•  Gain traction with bleach

If your car has become stuck on an icy patch and can’t get enough traction, pour a small amount of undiluted chlorine-based bleach over the tyres. The bleach will react chemically to soften both the ice and the rubber, thereby improving traction. Wait for a minute to let the chemical reaction take place and then try driving away. You can also get traction by spreading sand, salt or cat litter over snow in front of the tyres. (Because bleach accelerates the wear on tyre treads, you should only do this in emergency situations.)

  •  Shovel snow with a hub cap

If your car gets stuck in snow, ice or mud and you don’t have a shovel handy, take off a hubcap and use it to dig the car free.

  • Use oil to prevent stuck doors

Prevent car and boot doors from freezing shut in winter by spraying or wiping the rubber gaskets with a light coating of WD-40 or vegetable oil. The oil will seal out any water that could later freeze, while causing no harm to the rubber gaskets.

  •  Tape a door lock in a car wash

Put a strip of tape over your car’s door lock before going through a car wash in cold weather. This will keep out water that could later freeze and make the lock inoperable. Once you’re out of the car wash, remove the tape.

  •  Thaw door locks with a straw

If the lock on your car door freezes and you can’t insert the key, don’t get left out in the cold. Try blowing your warm breath into the keyhole through a straw. The ice should quickly melt, after which you can unlock the door.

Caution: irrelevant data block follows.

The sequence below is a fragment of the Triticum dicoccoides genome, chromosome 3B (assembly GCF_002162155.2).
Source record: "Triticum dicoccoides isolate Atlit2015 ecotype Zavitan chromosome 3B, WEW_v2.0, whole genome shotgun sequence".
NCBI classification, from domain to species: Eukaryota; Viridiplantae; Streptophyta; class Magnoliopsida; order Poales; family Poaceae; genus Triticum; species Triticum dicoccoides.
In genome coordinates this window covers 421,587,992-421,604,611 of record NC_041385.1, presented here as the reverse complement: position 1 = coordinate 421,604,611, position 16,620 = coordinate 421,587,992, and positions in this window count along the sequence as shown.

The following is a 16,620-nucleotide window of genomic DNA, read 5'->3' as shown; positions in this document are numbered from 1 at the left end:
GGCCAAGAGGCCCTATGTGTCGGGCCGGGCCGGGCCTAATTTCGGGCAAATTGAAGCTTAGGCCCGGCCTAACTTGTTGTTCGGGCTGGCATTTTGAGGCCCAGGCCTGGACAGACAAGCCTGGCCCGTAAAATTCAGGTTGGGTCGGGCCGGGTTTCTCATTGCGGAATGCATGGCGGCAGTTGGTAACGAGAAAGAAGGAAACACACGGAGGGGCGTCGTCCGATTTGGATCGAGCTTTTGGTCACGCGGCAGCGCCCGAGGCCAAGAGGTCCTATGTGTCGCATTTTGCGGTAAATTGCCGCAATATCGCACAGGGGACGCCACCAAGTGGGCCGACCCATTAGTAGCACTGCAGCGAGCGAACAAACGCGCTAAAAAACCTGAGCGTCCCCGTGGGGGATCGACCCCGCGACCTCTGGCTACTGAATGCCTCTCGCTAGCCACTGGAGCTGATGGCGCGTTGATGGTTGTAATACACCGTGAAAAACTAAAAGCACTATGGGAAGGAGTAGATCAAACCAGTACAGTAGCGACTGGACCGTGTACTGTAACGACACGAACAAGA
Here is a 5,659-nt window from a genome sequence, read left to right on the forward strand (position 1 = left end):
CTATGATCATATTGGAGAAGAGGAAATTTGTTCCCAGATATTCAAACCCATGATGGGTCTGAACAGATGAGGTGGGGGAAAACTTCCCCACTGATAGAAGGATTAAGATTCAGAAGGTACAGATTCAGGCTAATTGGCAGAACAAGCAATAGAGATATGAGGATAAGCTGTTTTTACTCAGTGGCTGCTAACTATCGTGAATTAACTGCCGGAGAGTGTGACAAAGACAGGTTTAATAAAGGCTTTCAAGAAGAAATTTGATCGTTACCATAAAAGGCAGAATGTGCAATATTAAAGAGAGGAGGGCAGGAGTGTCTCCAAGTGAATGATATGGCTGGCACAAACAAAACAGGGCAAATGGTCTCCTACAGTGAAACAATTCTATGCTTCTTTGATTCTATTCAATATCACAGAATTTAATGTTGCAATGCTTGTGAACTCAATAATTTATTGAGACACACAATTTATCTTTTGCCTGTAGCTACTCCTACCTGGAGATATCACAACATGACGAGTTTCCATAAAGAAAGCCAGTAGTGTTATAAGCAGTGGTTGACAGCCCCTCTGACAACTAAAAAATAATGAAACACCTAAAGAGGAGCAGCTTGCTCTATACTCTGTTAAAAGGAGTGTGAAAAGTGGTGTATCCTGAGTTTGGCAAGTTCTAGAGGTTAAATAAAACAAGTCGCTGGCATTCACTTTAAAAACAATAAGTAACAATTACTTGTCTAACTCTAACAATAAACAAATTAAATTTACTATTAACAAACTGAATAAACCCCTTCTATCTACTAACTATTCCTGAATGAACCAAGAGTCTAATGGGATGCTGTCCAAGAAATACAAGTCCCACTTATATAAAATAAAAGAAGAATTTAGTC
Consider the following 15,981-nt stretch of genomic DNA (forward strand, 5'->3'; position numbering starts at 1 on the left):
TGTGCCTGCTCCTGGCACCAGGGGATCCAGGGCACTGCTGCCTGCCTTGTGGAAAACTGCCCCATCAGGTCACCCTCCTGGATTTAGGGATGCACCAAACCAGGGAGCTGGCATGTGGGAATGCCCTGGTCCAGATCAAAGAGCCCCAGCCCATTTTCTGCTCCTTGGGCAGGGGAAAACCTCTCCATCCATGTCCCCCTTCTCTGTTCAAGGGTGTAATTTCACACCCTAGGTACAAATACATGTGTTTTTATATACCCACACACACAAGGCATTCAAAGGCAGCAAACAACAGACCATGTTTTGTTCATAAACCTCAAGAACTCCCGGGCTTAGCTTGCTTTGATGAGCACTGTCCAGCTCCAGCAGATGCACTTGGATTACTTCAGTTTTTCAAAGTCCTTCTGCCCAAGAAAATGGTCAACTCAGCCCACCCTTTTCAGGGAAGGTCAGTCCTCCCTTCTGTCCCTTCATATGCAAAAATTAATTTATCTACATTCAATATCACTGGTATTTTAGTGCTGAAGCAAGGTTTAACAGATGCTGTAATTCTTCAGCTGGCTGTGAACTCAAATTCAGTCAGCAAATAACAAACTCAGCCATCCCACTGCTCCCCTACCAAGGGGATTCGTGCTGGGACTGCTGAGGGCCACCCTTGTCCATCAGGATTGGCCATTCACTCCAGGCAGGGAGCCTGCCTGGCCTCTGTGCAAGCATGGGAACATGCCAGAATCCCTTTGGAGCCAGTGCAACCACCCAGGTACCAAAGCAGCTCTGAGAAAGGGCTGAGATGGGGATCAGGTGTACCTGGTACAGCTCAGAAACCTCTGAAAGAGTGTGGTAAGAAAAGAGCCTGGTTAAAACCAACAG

•  Flame frozen locks

If the lock on your car door is frozen, hold the key in your (ideally gloved) hand and heat it with a match or cigarette lighter. Press the key into the lock and turn it gently without forcing.

After a few seconds, the hot metal key will melt the ice and you will be able to open the door. Better still, if you have electrical power handy, use a hair dryer to direct hot air into the lock to melt the ice and free it up.

  •  Keep ice off wipers

To keep ice from forming on the blades of your car’s windscreen wipers and from stopping them working in cold weather, wipe each blade with a soft cloth soaked in full-strength surgical spirit.

  •  Raw onion windscreen rubs

To avoid the tedious job of scraping ice off your windscreen on a chilly morning, slice an onion in half and rub the cut sides against your windscreen and car windows the night before to stop frost from forming.

  •  Shield a windscreen with rubber bath mats

To keep your windscreen from frosting over-night, position inexpensive rubber bath mats over the glass. Hold them in place with the windscreen wipers.

  •  Yogurt-tub scraper and scooper

Scrape ice from windows and the windscreen using an empty yogurt tub. When you scrape with the edge of the rim, the pot will scoop up the ice. As you scrape, empty the ice onto the ground with a quick flick of the wrist.

  •  Bag your side mirrors

On cold nights, slip plastic bags over the car’s side mirrors and hold them in place with clothes pegs. In the morning, remove the bags and your mirrors will be ice-free.

  • Don’t get steamed up

Winter driving can be dangerous when the inside of a windscreen keeps steaming up. Here are three ways to deal with foggy glass:

  1.  Use a clean whiteboard eraser to wipe the inside of the windscreen clean.
  2.   Squirt a little shampoo onto a cloth and wipe the glass with it.
  3. Use ‘outside air’ instead of ‘recirculated air’ and run the de-froster.